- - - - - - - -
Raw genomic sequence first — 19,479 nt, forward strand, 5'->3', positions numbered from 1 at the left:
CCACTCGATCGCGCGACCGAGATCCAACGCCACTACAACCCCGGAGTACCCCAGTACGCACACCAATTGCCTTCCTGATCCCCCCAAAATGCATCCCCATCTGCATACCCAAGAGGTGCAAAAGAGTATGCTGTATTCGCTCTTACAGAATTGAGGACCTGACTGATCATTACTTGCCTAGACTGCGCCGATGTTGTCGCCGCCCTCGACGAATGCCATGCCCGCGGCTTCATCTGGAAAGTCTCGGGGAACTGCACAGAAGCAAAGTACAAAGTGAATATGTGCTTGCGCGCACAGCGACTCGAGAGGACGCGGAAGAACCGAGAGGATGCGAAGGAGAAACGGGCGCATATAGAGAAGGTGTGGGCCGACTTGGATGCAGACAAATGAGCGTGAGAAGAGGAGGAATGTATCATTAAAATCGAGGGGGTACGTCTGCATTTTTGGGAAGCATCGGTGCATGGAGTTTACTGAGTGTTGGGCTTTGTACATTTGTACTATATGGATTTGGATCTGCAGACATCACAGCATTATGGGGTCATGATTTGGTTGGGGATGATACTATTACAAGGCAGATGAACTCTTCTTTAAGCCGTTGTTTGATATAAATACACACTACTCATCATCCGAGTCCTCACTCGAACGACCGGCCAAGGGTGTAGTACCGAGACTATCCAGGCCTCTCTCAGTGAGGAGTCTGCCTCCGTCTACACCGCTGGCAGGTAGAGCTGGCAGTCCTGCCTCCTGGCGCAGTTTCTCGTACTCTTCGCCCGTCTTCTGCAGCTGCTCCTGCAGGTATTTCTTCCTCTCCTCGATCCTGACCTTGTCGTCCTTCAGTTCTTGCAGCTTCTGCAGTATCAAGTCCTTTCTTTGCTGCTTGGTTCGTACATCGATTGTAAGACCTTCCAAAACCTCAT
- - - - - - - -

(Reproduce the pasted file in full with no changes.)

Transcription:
Raw genomic sequence first — 19,479 nt, forward strand, 5'->3', positions numbered from 1 at the left:
CCACTCGATCGCGCGACCGAGATCCAACGCCACTACAACCCCGGAGTACCCCAGTACGCACACCAATTGCCTTCCTGATCCCCCCAAAATGCATCCCCATCTGCATACCCAAGAGGTGCAAAAGAGTATGCTGTATTCGCTCTTACAGAATTGAGGACCTGACTGATCATTACTTGCCTAGACTGCGCCGATGTTGTCGCCGCCCTCGACGAATGCCATGCCCGCGGCTTCATCTGGAAAGTCTCGGGGAACTGCACAGAAGCAAAGTACAAAGTGAATATGTGCTTGCGCGCACAGCGACTCGAGAGGACGCGGAAGAACCGAGAGGATGCGAAGGAGAAACGGGCGCATATAGAGAAGGTGTGGGCCGACTTGGATGCAGACAAATGAGCGTGAGAAGAGGAGGAATGTATCATTAAAATCGAGGGGGTACGTCTGCATTTTTGGGAAGCATCGGTGCATGGAGTTTACTGAGTGTTGGGCTTTGTACATTTGTACTATATGGATTTGGATCTGCAGACATCACAGCATTATGGGGTCATGATTTGGTTGGGGATGATACTATTACAAGGCAGATGAACTCTTCTTTAAGCCGTTGTTTGATATAAATACACACTACTCATCATCCGAGTCCTCACTCGAACGACCGGCCAAGGGTGTAGTACCGAGACTATCCAGGCCTCTCTCAGTGAGGAGTCTGCCTCCGTCTACACCGCTGGCAGGTAGAGCTGGCAGTCCTGCCTCCTGGCGCAGTTTCTCGTACTCTTCGCCCGTCTTCTGCAGCTGCTCCTGCAGGTATTTCTTCCTCTCCTCGATCCTGACCTTGTCGTCCTTCAGTTCTTGCAGCTTCTGCAGTATCAAGTCCTTTCTTTGCTGCTTGGTTCGTACATCGATTGTAAGACCTTCCAAAACCTCAT